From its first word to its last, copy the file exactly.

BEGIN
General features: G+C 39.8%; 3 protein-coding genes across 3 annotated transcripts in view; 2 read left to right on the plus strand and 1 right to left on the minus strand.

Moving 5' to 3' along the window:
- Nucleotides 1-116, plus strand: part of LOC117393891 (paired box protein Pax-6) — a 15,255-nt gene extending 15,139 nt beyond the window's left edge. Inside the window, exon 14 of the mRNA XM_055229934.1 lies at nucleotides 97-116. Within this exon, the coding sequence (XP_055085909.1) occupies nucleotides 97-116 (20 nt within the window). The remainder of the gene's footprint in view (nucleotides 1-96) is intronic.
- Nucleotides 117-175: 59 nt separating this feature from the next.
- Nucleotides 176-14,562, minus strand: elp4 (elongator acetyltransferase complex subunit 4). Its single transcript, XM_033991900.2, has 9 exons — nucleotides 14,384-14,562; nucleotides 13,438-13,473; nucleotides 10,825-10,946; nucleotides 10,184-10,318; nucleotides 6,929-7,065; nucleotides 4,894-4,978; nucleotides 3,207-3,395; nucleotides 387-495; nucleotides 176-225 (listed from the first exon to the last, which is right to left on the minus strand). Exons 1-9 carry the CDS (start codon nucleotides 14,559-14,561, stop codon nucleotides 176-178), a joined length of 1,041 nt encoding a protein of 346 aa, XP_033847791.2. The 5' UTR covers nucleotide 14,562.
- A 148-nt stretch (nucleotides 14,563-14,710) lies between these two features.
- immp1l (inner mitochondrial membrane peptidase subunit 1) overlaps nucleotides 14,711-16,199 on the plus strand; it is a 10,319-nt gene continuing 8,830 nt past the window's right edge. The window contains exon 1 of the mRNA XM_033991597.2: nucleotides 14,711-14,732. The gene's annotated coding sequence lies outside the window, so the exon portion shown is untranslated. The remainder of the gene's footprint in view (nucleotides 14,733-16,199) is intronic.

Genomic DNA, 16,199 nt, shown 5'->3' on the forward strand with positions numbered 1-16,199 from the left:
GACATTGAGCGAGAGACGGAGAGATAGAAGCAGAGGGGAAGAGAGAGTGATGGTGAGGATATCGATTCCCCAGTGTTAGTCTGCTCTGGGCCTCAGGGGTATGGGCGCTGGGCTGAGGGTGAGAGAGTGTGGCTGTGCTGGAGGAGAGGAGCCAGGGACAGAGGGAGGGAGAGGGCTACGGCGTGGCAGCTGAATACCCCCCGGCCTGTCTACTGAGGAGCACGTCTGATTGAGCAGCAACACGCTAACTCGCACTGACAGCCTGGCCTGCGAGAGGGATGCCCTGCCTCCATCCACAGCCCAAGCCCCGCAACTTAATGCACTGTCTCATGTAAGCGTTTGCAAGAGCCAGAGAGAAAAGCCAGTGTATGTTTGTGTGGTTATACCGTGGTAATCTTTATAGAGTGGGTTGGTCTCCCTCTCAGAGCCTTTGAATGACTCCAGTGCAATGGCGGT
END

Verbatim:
General features: G+C 39.8%; 3 protein-coding genes across 3 annotated transcripts in view; 2 read left to right on the plus strand and 1 right to left on the minus strand.

Moving 5' to 3' along the window:
- Nucleotides 1-116, plus strand: part of LOC117393891 (paired box protein Pax-6) — a 15,255-nt gene extending 15,139 nt beyond the window's left edge. Inside the window, exon 14 of the mRNA XM_055229934.1 lies at nucleotides 97-116. Within this exon, the coding sequence (XP_055085909.1) occupies nucleotides 97-116 (20 nt within the window). The remainder of the gene's footprint in view (nucleotides 1-96) is intronic.
- Nucleotides 117-175: 59 nt separating this feature from the next.
- Nucleotides 176-14,562, minus strand: elp4 (elongator acetyltransferase complex subunit 4). Its single transcript, XM_033991900.2, has 9 exons — nucleotides 14,384-14,562; nucleotides 13,438-13,473; nucleotides 10,825-10,946; nucleotides 10,184-10,318; nucleotides 6,929-7,065; nucleotides 4,894-4,978; nucleotides 3,207-3,395; nucleotides 387-495; nucleotides 176-225 (listed from the first exon to the last, which is right to left on the minus strand). Exons 1-9 carry the CDS (start codon nucleotides 14,559-14,561, stop codon nucleotides 176-178), a joined length of 1,041 nt encoding a protein of 346 aa, XP_033847791.2. The 5' UTR covers nucleotide 14,562.
- A 148-nt stretch (nucleotides 14,563-14,710) lies between these two features.
- immp1l (inner mitochondrial membrane peptidase subunit 1) overlaps nucleotides 14,711-16,199 on the plus strand; it is a 10,319-nt gene continuing 8,830 nt past the window's right edge. The window contains exon 1 of the mRNA XM_033991597.2: nucleotides 14,711-14,732. The gene's annotated coding sequence lies outside the window, so the exon portion shown is untranslated. The remainder of the gene's footprint in view (nucleotides 14,733-16,199) is intronic.

Genomic DNA, 16,199 nt, shown 5'->3' on the forward strand with positions numbered 1-16,199 from the left:
GACATTGAGCGAGAGACGGAGAGATAGAAGCAGAGGGGAAGAGAGAGTGATGGTGAGGATATCGATTCCCCAGTGTTAGTCTGCTCTGGGCCTCAGGGGTATGGGCGCTGGGCTGAGGGTGAGAGAGTGTGGCTGTGCTGGAGGAGAGGAGCCAGGGACAGAGGGAGGGAGAGGGCTACGGCGTGGCAGCTGAATACCCCCCGGCCTGTCTACTGAGGAGCACGTCTGATTGAGCAGCAACACGCTAACTCGCACTGACAGCCTGGCCTGCGAGAGGGATGCCCTGCCTCCATCCACAGCCCAAGCCCCGCAACTTAATGCACTGTCTCATGTAAGCGTTTGCAAGAGCCAGAGAGAAAAGCCAGTGTATGTTTGTGTGGTTATACCGTGGTAATCTTTATAGAGTGGGTTGGTCTCCCTCTCAGAGCCTTTGAATGACTCCAGTGCAATGGCGGT